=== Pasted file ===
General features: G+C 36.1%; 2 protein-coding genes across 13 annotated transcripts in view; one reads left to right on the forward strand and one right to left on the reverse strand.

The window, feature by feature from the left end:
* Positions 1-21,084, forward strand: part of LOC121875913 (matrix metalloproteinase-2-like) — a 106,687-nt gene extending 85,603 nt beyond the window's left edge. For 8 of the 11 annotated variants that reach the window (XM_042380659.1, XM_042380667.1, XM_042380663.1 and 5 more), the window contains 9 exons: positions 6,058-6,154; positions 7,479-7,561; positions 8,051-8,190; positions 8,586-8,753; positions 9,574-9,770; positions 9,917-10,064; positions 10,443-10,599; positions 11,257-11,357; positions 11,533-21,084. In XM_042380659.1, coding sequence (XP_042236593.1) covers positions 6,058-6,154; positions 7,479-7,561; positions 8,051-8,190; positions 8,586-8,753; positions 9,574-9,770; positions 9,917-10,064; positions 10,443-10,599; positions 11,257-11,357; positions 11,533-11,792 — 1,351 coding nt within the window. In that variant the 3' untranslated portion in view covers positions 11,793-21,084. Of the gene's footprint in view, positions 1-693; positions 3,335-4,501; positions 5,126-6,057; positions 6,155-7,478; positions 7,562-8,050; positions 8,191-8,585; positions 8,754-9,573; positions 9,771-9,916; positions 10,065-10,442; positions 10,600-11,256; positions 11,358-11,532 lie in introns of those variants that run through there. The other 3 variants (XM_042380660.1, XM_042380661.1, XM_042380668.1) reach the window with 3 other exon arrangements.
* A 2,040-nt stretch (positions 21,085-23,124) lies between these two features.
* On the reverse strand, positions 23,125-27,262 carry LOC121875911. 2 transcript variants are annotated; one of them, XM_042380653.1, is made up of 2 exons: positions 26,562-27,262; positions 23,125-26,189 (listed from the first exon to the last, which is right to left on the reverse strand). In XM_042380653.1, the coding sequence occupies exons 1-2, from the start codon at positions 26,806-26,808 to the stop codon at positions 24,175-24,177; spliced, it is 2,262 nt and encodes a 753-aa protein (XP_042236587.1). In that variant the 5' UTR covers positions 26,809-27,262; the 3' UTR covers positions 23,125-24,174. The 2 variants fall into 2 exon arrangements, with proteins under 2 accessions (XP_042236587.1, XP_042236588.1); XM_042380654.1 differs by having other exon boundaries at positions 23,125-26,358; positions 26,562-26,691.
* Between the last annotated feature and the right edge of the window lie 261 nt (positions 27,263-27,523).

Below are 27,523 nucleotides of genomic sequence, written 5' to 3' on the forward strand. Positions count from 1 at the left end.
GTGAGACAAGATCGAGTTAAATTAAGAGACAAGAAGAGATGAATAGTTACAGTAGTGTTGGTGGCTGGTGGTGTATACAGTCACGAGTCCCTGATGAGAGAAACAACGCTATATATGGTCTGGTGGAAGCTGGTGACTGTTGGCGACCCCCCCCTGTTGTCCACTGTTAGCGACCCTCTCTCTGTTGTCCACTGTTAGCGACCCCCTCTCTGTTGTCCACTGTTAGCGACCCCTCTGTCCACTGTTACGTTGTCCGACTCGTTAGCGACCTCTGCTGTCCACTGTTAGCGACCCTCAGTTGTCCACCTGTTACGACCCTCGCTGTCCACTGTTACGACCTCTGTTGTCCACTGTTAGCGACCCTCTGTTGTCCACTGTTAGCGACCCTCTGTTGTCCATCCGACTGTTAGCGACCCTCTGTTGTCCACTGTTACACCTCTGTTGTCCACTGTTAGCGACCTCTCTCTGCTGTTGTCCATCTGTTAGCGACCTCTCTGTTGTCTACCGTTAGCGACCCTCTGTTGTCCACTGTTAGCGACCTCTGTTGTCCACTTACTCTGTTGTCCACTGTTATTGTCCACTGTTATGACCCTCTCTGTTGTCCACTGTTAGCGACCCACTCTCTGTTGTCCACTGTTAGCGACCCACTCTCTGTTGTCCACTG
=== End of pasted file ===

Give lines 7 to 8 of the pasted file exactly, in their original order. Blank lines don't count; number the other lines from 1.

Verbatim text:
Below are 27,523 nucleotides of genomic sequence, written 5' to 3' on the forward strand. Positions count from 1 at the left end.
GTGAGACAAGATCGAGTTAAATTAAGAGACAAGAAGAGATGAATAGTTACAGTAGTGTTGGTGGCTGGTGGTGTATACAGTCACGAGTCCCTGATGAGAGAAACAACGCTATATATGGTCTGGTGGAAGCTGGTGACTGTTGGCGACCCCCCCCTGTTGTCCACTGTTAGCGACCCTCTCTCTGTTGTCCACTGTTAGCGACCCCCTCTCTGTTGTCCACTGTTAGCGACCCCTCTGTCCACTGTTACGTTGTCCGACTCGTTAGCGACCTCTGCTGTCCACTGTTAGCGACCCTCAGTTGTCCACCTGTTACGACCCTCGCTGTCCACTGTTACGACCTCTGTTGTCCACTGTTAGCGACCCTCTGTTGTCCACTGTTAGCGACCCTCTGTTGTCCATCCGACTGTTAGCGACCCTCTGTTGTCCACTGTTACACCTCTGTTGTCCACTGTTAGCGACCTCTCTCTGCTGTTGTCCATCTGTTAGCGACCTCTCTGTTGTCTACCGTTAGCGACCCTCTGTTGTCCACTGTTAGCGACCTCTGTTGTCCACTTACTCTGTTGTCCACTGTTATTGTCCACTGTTATGACCCTCTCTGTTGTCCACTGTTAGCGACCCACTCTCTGTTGTCCACTGTTAGCGACCCACTCTCTGTTGTCCACTG